Fitness & Nutrition

How to Reduce Your Risk of Rheumatoid Arthritis

Diet and supplements can make a major difference in the development or disappearance of RA
TIMEJanuary 8, 2022

There are three things you need to know about rheumatoid arthritis (RA), especially if you’re a woman.

First, 75 percent—that’s three out of every four people diagnosed with RA—are female.

Second, 1 to 3 percent of all women will be diagnosed with RA during their lifetime.

And third, although the direct causes of the disease are unknown, there are known risk factors.

Risk factors mean that RA may have some genetic tendencies, but environmental factors, particularly diet, can play a major role as well. And, in most cases, RA can gradually disappear when a person’s healing environment and diet are optimized.

What Is Rheumatoid Arthritis?

Rheumatoid arthritis (RA) is an autoimmune disease that causes inflammation, pain, and damage to the joints, most commonly involving the wrists and fingers. RA is considered a type of inflammatory arthritis, in contrast to other types of arthritis, such as osteoarthritis, which is a more common (and non-autoimmune) form of arthritis. About 1.3 million Americans have RA.1–6 

Diet and lifestyle-related factors are linked to increased RA risk. Those include smoking,7 drinking sugar-sweetened beverages,8 excess weight9 (Excess fat is pro-inflammatory), eating red meat,1 and excess sodium intake also promotes autoimmune inflammation.11

Overall, the typical Western diet—which contains plenty of white flour, sugar, oils, and animal products—is pro-inflammatory and thought to contribute to all autoimmune inflammation.12 The form it takes may be genetically influenced, but without years of poor nutrition and toxic food exposure, autoimmune diseases wouldn’t appear. Poor nutrition by an expecting mother during and even before conception may be a significant contributor to early life autoimmune disease.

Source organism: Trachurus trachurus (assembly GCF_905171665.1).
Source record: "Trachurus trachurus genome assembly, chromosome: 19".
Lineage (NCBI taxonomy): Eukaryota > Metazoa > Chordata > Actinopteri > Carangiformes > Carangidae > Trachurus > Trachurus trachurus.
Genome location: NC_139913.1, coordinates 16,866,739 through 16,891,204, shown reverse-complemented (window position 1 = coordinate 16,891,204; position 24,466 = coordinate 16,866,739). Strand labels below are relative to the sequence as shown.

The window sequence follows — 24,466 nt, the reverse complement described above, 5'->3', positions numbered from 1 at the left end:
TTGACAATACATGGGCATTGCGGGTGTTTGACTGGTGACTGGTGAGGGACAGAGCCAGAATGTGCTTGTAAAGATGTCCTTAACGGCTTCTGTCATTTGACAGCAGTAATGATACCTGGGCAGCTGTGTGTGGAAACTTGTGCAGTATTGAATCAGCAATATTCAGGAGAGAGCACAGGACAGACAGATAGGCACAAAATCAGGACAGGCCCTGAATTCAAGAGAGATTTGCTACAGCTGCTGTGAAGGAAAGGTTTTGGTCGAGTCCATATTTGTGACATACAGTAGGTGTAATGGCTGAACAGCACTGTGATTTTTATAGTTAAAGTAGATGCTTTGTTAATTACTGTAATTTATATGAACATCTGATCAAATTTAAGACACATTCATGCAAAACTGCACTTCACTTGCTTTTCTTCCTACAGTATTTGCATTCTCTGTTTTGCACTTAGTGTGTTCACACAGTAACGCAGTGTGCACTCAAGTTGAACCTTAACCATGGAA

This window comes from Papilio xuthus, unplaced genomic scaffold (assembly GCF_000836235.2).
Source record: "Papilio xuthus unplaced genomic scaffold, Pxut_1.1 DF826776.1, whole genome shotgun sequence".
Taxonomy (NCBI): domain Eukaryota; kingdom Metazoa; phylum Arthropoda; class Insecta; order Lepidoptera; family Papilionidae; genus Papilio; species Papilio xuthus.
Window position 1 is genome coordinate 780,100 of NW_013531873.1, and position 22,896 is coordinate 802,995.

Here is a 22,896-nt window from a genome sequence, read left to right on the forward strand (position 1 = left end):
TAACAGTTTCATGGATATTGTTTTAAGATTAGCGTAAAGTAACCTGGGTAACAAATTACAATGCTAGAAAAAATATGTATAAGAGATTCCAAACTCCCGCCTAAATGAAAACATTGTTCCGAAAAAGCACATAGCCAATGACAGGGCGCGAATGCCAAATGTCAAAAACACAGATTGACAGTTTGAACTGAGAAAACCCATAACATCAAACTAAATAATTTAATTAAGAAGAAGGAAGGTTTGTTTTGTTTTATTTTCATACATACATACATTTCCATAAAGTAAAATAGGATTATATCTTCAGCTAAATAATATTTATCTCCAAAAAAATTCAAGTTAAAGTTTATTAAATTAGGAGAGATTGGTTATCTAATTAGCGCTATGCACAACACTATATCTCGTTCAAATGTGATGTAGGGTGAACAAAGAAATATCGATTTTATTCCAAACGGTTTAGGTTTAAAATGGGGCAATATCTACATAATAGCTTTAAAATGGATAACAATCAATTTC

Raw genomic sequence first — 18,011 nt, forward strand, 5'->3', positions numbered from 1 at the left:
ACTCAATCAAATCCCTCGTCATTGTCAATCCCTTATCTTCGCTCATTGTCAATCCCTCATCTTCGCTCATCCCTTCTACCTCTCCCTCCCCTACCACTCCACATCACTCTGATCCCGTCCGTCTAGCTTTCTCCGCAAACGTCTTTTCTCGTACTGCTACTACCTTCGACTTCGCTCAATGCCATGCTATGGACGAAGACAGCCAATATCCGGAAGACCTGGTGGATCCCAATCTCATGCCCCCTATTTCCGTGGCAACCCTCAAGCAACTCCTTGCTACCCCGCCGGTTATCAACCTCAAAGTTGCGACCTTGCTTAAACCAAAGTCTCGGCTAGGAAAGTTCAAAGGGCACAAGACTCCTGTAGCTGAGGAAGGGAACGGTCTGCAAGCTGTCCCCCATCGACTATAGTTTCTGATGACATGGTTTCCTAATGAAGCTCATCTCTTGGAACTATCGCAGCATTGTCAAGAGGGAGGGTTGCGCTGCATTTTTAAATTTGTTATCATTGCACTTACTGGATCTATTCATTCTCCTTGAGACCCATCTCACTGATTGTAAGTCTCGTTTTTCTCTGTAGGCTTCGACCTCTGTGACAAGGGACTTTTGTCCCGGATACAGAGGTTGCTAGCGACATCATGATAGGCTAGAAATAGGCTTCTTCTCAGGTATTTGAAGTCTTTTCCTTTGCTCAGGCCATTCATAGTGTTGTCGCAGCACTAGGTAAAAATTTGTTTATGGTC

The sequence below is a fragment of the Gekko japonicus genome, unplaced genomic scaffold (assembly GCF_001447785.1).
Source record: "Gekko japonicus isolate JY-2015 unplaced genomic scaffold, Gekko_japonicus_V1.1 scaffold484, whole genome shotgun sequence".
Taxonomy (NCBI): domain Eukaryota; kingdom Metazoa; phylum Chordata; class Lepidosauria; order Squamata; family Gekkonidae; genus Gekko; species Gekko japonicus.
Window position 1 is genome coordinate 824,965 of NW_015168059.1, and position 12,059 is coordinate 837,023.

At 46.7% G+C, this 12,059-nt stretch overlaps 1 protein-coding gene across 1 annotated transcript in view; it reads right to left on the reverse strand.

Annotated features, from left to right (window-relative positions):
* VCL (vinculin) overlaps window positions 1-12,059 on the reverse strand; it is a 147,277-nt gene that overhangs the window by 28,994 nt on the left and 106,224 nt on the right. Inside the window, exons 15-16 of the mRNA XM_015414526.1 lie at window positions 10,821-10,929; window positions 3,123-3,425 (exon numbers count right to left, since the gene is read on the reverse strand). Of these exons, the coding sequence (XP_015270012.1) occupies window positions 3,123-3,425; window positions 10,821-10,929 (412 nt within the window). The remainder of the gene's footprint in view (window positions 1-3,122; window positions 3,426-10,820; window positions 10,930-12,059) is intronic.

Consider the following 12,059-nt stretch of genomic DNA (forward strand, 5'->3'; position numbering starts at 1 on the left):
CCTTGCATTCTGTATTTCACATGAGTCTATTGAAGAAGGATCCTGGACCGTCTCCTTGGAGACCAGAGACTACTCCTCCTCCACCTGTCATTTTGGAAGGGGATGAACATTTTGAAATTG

There are also diet and lifestyle-related factors linked to reduced RA risk, including regular exercise,13 omega-3 fatty acids,14 and a healthful diet including vegetables, fruits, nuts, and whole grains.15

In the Nurses’ Health Study, a higher quality diet was measured by greater consumption of fruits, vegetables, whole grains, nuts, long-chain omega-3 fatty acids, and so forth, as well as lower consumption of sugar-sweetened beverages, red and processed meats, trans fats, and sodium. The researchers found that women in the highest quarter of diet quality had a 15 percent reduction in risk of RA compared to the lowest.15

The Role of the Gut Microbiome

The human microbiome is composed of communities of bacteria, viruses, and fungi. It basically functions as an essential organ, regulating everything from metabolism to fat storage to human behavior. The gut—or intestinal—microbiome, which modulates the activity of immune cells, counteracts inflammation, and maintains the integrity of the intestinal barrier,16–18 is important to the origin and development of RA. That’s because intestinal permeability—often called “leaky gut”—is a major factor in autoimmunity and the microbiome helps prevent increases in intestinal permeability and promotes good immune function.19

How Does Diet Help Treat RA?

A few studies have shown that dietary interventions reduces symptoms in patients with RA. These eating styles included fasting, a vegan diet, a vegan and gluten-free diet, and fasting followed by a vegetarian diet.20–25

Reducing inflammation is key to preventing a range of diseases, including autoimmune diseases, Type 2 diabetes, heart disease, and cancer. An anti-inflammatory diet helps the body maintain the balance between pro- and anti-inflammatory signals, preventing chronic inflammation. Carotenoids, flavonoids, fiber, and other phytochemicals in plant foods have anti-inflammatory properties.19–26